Dr. François described how this story shows the depth of Alcott’s reading. She believes the story is prophetic regarding Alcott’s future as a successful writer.

You can read “The Cross on the Old Church Tower” here http://www.online-literature.com/alcott/1976/

Download my notes

Kristi Lynn Martin
“The Sacred Domestic, Memorialization, and Literary Imagination in the Alcott Sisters’ Sphere”

Kristi Lynn Martin

Kristi Lynn Martin

Kristi Martin is a registered tour guide for all the historic homes in Concord including Louisa May Alcott’s Orchard House. She is currently doing her dissertation for her PhD on literary tourism in Concord (“Creating ‘Concord: How Preservation and Tourism Transformed a New England Village into a Tourist Mecca, 1824 – 1965”).

Kristi’s specialty is the Alcott sisters and in her presentation told true stories of each sister that line up with the fictional tales of the March sisters. The Alcott sisters were known as The Golden Band by their father Bronson and he wrote beautiful sonnets for each sister. In Little Women, he is the wise and quiet leader of a bustling household of women.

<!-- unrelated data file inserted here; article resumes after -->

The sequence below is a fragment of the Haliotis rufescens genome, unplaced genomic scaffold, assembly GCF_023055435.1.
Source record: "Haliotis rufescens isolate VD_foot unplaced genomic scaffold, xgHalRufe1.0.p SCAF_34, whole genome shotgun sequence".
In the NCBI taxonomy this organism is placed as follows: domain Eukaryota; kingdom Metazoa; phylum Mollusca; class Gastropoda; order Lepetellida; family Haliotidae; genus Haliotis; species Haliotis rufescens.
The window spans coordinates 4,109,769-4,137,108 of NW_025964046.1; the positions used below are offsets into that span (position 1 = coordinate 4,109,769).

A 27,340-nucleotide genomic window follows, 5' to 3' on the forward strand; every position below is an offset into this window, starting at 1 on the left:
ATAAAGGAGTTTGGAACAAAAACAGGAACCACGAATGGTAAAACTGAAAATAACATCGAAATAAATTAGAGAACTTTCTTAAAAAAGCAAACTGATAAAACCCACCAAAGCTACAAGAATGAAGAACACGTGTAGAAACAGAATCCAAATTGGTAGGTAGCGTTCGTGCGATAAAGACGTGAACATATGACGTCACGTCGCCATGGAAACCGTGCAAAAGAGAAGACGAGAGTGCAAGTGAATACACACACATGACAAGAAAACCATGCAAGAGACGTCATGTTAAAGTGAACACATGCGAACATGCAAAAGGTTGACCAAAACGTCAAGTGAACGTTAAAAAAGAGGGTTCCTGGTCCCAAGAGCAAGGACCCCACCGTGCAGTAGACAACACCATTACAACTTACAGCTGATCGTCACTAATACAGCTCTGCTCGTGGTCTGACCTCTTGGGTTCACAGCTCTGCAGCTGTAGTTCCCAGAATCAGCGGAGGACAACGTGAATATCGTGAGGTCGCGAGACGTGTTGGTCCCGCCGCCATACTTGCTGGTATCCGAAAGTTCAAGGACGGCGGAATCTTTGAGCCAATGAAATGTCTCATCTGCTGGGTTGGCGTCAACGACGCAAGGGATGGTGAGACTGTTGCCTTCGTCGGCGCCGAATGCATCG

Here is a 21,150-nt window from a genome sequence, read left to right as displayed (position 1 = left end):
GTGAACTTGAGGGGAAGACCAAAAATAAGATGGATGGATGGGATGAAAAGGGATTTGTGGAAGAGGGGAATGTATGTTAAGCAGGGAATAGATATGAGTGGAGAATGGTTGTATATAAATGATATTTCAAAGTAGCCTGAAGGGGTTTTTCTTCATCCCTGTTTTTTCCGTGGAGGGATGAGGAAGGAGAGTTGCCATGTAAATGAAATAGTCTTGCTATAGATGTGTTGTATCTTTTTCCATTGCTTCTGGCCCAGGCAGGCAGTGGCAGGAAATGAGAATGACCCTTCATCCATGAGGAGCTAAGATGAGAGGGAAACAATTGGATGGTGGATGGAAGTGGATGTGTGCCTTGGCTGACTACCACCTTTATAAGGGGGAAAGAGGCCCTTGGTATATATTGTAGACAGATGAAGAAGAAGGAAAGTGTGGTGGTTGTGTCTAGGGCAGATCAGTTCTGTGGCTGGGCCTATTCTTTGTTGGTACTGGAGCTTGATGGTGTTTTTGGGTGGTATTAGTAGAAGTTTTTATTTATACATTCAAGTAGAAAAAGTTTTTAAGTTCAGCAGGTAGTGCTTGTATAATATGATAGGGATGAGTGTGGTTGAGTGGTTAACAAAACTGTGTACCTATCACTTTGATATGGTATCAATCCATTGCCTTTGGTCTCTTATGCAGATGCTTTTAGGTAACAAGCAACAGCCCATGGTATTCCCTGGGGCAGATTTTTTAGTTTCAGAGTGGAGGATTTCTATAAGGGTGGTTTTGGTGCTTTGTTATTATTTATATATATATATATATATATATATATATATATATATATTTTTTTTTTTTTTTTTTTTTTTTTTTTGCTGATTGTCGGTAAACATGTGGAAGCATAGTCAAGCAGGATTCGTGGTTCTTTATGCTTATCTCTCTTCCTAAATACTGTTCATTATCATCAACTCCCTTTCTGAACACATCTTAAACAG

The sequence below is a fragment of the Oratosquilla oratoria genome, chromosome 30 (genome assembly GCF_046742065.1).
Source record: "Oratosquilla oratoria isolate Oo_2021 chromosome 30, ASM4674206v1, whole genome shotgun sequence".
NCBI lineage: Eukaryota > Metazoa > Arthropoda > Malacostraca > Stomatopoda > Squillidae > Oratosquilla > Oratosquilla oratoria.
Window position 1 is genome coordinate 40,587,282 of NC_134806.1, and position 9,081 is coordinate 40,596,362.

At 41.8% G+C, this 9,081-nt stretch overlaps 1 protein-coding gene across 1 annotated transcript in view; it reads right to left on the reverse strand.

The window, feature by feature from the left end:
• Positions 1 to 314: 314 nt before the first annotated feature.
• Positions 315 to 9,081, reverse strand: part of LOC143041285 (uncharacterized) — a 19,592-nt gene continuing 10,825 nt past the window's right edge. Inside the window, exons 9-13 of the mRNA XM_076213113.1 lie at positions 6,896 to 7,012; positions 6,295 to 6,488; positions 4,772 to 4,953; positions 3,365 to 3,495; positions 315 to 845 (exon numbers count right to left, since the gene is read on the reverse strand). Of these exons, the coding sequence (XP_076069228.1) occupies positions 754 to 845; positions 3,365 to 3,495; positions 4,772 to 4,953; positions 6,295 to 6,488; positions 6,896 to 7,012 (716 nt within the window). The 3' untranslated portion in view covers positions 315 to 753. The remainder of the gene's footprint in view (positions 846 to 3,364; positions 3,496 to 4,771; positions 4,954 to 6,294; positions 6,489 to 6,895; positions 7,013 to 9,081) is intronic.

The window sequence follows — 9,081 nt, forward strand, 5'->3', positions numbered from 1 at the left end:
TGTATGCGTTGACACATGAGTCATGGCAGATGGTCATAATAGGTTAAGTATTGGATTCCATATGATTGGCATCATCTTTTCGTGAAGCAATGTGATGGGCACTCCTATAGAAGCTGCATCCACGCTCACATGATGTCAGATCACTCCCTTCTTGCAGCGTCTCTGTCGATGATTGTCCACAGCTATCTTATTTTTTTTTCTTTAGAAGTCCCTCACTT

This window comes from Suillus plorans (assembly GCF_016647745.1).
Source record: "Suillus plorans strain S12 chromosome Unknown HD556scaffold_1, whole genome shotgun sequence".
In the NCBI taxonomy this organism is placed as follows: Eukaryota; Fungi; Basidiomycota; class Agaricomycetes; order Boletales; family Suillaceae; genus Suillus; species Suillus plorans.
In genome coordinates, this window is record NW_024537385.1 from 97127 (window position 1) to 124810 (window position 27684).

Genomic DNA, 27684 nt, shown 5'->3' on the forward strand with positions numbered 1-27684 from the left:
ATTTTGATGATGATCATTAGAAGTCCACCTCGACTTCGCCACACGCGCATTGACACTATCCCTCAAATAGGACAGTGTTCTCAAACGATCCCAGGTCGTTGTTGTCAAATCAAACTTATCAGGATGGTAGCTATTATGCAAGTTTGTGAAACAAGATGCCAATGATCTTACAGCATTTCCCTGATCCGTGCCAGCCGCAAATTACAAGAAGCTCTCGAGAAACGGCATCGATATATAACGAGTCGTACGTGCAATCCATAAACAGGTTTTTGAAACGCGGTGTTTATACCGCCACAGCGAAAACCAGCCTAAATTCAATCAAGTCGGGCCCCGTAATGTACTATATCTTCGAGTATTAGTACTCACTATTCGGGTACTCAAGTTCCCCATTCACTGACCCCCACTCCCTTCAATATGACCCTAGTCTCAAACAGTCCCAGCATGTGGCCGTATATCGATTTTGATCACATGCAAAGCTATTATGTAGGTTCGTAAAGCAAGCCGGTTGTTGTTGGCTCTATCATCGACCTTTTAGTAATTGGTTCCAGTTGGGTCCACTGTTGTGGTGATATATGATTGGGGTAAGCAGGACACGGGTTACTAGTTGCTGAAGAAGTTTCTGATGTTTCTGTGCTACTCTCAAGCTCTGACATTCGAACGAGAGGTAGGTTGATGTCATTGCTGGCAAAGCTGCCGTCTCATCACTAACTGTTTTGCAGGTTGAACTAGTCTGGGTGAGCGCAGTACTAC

Beginning with the eldest, Anna, Kristi described Anna’s love of beauty (her favorite word was “beautiful”) and used her wedding as the perfect example of Anna’s virtuous beauty. Meg March’s wedding was very similar to Anna’s right down to the grey silk dress and Lily of the Valley flowers. The simplicity of that wedding underscored the beauty that be the marriage between Anna and her John (aka Meg and John Brooke).

She highlighted Louisa’s sacrifice of her nursing service which resulted in a near fatal illness and the loss of her “one true beauty” – her long chestnut tresses. In Little Women Mr. March serves in the war and Jo sacrifices “her one beauty” impetuously to help send Marmee to his side during his recovery.